This Mortal Coil

So I'm filling out the marketing questionnaire for The Adventures of Cancer Bitch. This means I'm listing possible reviewers and interviewers who might be interested in me and the book. So I'm looking at the press list from my last book, looking up reviewers. There's Merle Rubin, Christian Science Monitor. Hmm, I guess I'll look her up. She didn't review Holocaust Girls, but maybe she'd be interested...

Oops. She died in 2006. Age 57. Of cancer. The LA Times reported in December 2006:
Merle Rubin, a book critic who was a regular contributor to the Los Angeles Times as well as the Wall Street Journal, Washington Times and Christian Science Monitor, has died. She was 57.
It is rare for a book critic to support herself as a freelancer. The profession is notorious for long hours and low pay, but it seemed to agree with Rubin.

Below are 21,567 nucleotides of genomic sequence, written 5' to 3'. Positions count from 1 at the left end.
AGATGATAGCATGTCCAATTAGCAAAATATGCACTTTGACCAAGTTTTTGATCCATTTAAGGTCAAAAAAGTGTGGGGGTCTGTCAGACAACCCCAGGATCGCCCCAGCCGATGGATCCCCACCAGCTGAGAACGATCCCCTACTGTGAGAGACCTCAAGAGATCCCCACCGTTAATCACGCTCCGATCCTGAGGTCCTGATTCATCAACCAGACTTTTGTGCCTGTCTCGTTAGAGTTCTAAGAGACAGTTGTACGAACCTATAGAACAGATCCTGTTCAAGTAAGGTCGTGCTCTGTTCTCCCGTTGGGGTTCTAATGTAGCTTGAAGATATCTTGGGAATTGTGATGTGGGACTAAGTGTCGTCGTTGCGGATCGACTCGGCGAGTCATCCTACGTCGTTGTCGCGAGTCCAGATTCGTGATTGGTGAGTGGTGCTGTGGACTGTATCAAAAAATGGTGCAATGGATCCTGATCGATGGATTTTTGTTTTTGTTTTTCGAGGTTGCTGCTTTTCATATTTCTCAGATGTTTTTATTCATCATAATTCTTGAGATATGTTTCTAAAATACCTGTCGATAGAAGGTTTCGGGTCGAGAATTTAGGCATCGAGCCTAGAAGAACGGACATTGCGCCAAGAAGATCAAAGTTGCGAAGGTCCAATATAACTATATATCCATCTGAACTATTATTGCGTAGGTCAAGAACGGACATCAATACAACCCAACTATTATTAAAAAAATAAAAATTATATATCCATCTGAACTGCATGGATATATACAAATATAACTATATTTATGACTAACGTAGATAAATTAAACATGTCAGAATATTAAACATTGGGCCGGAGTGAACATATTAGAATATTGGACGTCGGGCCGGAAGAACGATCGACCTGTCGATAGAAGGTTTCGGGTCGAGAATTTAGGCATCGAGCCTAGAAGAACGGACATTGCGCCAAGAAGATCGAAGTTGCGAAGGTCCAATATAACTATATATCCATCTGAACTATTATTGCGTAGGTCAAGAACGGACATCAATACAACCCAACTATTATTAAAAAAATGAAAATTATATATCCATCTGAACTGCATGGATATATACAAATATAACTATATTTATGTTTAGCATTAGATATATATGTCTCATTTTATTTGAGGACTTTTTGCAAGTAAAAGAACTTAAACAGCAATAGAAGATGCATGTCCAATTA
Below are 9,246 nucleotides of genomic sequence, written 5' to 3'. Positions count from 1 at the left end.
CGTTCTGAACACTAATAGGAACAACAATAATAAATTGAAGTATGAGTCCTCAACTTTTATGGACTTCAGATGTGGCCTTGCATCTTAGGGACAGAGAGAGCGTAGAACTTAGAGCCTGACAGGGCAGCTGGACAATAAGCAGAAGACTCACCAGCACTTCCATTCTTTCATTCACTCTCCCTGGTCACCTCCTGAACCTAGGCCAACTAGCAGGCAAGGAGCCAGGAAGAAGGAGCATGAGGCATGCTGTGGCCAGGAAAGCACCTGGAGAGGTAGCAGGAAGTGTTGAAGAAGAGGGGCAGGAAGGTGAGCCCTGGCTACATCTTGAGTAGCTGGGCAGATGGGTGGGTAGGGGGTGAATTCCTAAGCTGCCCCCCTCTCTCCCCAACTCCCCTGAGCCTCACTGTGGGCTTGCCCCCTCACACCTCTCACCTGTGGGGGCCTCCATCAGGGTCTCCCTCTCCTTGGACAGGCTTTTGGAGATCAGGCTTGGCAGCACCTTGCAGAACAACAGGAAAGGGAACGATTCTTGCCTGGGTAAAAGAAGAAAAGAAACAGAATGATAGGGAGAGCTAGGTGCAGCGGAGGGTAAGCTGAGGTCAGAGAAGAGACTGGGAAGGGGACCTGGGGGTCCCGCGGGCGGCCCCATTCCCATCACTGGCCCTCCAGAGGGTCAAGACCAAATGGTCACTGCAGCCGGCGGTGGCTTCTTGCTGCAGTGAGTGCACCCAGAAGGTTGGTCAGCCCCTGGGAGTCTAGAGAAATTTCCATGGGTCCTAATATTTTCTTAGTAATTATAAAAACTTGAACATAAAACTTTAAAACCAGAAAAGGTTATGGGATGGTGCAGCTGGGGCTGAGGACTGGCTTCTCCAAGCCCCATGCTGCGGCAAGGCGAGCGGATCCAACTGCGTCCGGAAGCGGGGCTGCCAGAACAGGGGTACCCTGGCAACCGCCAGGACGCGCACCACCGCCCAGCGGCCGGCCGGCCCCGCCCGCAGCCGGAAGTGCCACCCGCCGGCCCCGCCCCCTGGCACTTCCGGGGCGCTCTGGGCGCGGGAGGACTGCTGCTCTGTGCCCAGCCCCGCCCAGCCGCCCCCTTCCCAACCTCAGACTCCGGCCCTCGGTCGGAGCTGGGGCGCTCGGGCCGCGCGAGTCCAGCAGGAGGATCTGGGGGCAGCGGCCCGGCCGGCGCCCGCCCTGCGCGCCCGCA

“It is a way of making a literary life,” Times Book Editor David Ulin said of Rubin’s career. “The intellectual benefits are there.”
Nick Owchar, Times deputy book editor added that Rubin "thought of the reader" and "she wanted to be sure they had an experience of the book by reading her review, whether they read the book or not."

Her husband is also a reviewer.

How long will people be able to support themselves reviewing books? What will the literary landscape look like in 10 years?

I need to figure out what it means that more and more people are writing (blogs, emails, text messages, online reviews of everything from post offices to appliances) and fewer people are reading. Books, at least.

Here is a link to one of Rubin's reviews. Brought to you by the wonders of the online world.